The Whorl Around Her Heart (homophone flash fiction)

Sometimes fate can predict an uplifting fête in sync with your life. Other times you just sink; just like swanky jeans that contradict your parent’s genes.  However, remembering that no amount of loot can replace a lute melody, ‘Prophet’ Fred looked around the café and thought how monetary profit was secondary to life.  His favorite saying is “You can aweigh your work anchor, but never really be away from responsibility.”  Thus, the sight of Jane walking into packed café, suddenly reminded him that he had made a pact to help her find her bracelet; or be ‘fined’!

“Hi Jane,” said Fred, “I’ve looked high and low.”

“Lo and behold,” responded Jane, “it’s mister ‘wile’.  I bet that rheum under your eyes is from searching the room while I was gone.”  She sat next to Fred and asked him if his wave of smiles excused his waive of assistance.

“Jane, you may have given me a thank you for giving you a tour of the tor of St. Luke Mountain; but your comment just tore my heart.”

“Oh Fred; such purl to sway the pearl of my heart.”

After they had a coffee, Fred reminded Jane that you may press emotions like paper through a calender, but each day they were together was a day in the calendar of love.
Fred’s words resolved the pique before it could peak, and he said that they should peek around the café one more time; then go to her house to see if her pet peke had eaten it.
Jane replied to the whorl around her heart that they should give it a whirl.

As they were just about to go through the door, the café manager stopped them.  “Are you looking for this,” as he held out the bracelet, “one of our staff found it.”

As Jane took the bracelet, Fred knew this had been a close call, as he had almost failed her cloze test in their conversation.

(The Whorl Around Her Heart, is fiction, © Steven S. Walsky, November 2017.)


age is a paradox

At 14 years of age, he stood in front of his house waiting for a ride to a club meeting. In addition to the two children of the parent driving, there would be a girl that lived near them. At 16 he knew that every teenage heart throb movie and every love lost song was written about her. Even if he had the courage to ask her out, she lived on the other side of the city. At 18 he saw her for the last time; they were at the same event, and she agreed to sit next to him for a while. Like that day four years prior, he vividly remembers sitting next to her; but not the words they spoke. However, the word ‘love’ never became associated with her presence or memory. Desire for her presence, yes…not ‘I love you.’

In the years that followed the last time he saw her, he would meet girls that he would date, and eventually three that he would fall in love over; one he would marry. Then one day, at age 65, he was pondering why the three women he truly felt the emotion of love for were each physically different and had different personalities. It was then that he realized they had one thing in common, her smile. Strange he thought, why hadn’t he used the term ‘I love her’? The answer he believes is that she was shy and timid around him, and he respected her emotional privacy.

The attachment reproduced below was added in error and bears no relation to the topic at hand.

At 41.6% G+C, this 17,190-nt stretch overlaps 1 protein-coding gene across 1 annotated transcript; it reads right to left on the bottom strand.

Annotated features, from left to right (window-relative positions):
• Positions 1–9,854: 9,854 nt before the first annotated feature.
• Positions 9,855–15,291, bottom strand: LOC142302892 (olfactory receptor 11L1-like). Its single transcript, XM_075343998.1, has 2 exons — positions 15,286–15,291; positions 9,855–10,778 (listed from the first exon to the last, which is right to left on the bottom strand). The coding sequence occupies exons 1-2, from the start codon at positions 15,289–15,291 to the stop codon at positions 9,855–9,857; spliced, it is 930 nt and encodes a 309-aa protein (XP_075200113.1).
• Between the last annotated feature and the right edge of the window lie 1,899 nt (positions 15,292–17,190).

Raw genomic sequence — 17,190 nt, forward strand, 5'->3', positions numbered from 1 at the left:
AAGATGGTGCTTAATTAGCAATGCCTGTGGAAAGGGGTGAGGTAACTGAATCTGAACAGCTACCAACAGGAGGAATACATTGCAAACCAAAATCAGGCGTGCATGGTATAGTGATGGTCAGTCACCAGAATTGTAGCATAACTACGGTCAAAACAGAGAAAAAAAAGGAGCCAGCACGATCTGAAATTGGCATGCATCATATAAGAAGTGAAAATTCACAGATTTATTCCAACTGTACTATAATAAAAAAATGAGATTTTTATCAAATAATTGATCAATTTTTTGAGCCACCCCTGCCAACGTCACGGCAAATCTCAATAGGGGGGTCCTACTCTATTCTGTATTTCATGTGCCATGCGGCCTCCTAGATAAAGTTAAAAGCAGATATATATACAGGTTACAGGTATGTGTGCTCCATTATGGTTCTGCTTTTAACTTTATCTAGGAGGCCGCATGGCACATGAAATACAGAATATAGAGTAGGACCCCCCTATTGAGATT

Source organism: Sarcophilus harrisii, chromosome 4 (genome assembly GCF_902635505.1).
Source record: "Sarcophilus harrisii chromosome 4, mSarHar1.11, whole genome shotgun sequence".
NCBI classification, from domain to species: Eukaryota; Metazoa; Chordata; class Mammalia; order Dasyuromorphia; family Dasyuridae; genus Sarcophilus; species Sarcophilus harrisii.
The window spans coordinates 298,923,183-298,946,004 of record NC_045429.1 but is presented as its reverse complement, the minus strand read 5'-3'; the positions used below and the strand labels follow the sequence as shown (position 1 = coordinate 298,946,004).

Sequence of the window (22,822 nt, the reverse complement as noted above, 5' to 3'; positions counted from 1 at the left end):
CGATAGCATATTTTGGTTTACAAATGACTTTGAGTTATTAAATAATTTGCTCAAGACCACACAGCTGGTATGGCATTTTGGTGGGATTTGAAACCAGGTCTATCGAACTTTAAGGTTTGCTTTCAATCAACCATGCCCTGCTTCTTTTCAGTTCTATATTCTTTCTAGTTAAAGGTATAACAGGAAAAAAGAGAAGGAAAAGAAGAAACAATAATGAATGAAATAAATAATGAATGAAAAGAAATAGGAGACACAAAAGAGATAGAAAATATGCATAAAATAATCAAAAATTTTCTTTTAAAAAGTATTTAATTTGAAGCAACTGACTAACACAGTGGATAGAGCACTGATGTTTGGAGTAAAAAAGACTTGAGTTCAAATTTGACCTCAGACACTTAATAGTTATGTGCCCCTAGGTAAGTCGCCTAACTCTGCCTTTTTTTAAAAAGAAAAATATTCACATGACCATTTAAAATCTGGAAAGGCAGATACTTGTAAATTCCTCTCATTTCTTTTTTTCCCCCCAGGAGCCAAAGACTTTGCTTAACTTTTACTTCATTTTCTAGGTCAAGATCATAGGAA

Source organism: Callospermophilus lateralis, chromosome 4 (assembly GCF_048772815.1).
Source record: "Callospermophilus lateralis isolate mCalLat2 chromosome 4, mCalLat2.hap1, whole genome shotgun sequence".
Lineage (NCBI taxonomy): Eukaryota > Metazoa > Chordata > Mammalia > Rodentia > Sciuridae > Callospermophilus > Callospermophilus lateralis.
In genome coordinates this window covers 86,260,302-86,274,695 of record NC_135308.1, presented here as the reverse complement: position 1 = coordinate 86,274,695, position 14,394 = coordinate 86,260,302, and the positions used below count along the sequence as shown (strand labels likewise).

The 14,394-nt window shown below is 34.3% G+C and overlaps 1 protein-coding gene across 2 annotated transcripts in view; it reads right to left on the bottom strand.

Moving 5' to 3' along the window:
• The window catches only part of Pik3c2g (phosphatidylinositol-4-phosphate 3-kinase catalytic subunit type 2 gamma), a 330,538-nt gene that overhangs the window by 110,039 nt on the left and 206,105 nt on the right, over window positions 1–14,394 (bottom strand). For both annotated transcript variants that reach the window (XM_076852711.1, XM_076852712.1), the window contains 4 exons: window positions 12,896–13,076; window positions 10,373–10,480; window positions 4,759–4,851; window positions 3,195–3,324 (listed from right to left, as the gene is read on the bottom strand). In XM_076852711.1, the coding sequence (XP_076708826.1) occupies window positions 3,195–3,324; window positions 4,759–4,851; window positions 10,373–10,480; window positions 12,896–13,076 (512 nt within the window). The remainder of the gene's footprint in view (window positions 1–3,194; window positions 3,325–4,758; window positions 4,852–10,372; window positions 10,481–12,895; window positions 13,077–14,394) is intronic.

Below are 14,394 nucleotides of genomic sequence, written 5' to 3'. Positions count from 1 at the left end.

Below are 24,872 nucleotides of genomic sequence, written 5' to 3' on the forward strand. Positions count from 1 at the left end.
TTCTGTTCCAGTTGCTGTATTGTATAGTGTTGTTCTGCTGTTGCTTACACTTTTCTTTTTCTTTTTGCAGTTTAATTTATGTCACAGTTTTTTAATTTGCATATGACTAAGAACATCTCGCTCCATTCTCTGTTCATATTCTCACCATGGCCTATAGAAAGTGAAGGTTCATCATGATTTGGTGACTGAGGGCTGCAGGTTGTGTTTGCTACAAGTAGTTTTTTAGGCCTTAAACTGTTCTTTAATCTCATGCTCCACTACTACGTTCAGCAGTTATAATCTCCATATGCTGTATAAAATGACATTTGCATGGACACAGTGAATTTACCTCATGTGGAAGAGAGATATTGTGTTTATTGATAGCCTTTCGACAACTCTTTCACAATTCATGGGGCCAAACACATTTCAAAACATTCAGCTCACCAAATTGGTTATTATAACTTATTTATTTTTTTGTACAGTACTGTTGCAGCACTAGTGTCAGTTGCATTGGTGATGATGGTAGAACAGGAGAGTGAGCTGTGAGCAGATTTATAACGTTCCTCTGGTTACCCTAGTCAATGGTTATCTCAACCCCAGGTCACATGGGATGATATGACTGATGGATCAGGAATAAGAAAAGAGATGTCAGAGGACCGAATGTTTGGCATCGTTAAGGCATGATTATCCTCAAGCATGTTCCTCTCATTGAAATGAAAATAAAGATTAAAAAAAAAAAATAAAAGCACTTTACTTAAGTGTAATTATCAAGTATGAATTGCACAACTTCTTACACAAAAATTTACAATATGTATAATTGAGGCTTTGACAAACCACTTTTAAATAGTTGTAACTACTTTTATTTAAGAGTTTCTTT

Age is a paradox
it refocuses your eyes
if but only on the memories you hide

Love is a puzzle
it clouds what one feels, sees, and hears
only to be focused by the years

And when you see clearly
when you grasp that which was missed
you think back
and you truly miss a first kiss
(age is a paradox © Steven S. Walsky, September 29, 2017)

A Real Life Raisonneur (325 odd word story, repost)

                             A Real Life Raisonneur (325 odd word story)
Resting on his laurels would not be roborant for their relationship. He realized that she was ready to rifacimento, and to maintain the starring role required his rapt attention. This was the reason he held the elegantly wrapped gift as he rapped on the door.

As soon as she saw the red bow, she read his mind; and racked her brain to remember, reluctantly, which rack in the recital room she had placed his gift. They exchanged greetings, and he commented on her raglan sweater. She thought that he was a real life raisonneur from her draft novel. Thus, without rhyme or reason, she put her arms around him and gave him a ravishing kiss. He was raptus as they relocated to the settee.

After their ‘I missed you kisses,’ she went to the kitchen to retrieve some refreshments. The recess from rapture gave him a chance to look around the room. He noticed the rare raad in the fish tank, and his relativism training rang a bell in the recess of his mind. He did not want to be shocked. True, he had reviewed their relationship last night; nonetheless, he was somewhat reluctant to rate it as a revue, not sincere. ‘Don’t let your mind roam,’ he reminded himself; ‘love, like Rome isn’t built in a day!’

When she returned, they ‘talked about the weather’ and became relaxed. She remarked that even though he was a novelist, like herself, he was not a ragabash. “A raconteur maybe,” he replied. Then he noticed that her watch was not on her right wrist. “What happened to it?” “Lost it at the spa,” was her forlorn reply.
Reluctantly the time rushed past, and it was that moment when you had to say good night. Yes, recess was over. They embraced as one, and shuffled to the door.

When the door closed behind him, he thought, ‘a lovely lady who lost her watch has become a timeless beauty.”

(A Real Life Raisonneur, © Steven S. Walsky, October 2015.)

Odd Words:
Raad: electric catfish.
Ragabash: idle worthless fellow.
Raglan: having sleeves going all the way to the neck.
Relativism: doctrine that knowledge and truth are relative to contexts.
Rifacimento: recasting of a literary or musical work.
Raisonneur: person in a play or book embodying author’s viewpoint.
Raptus: trance; rapture; seizure.
Roborant: strengthening drug or tonic.
Raconteur: teller of anecdotes.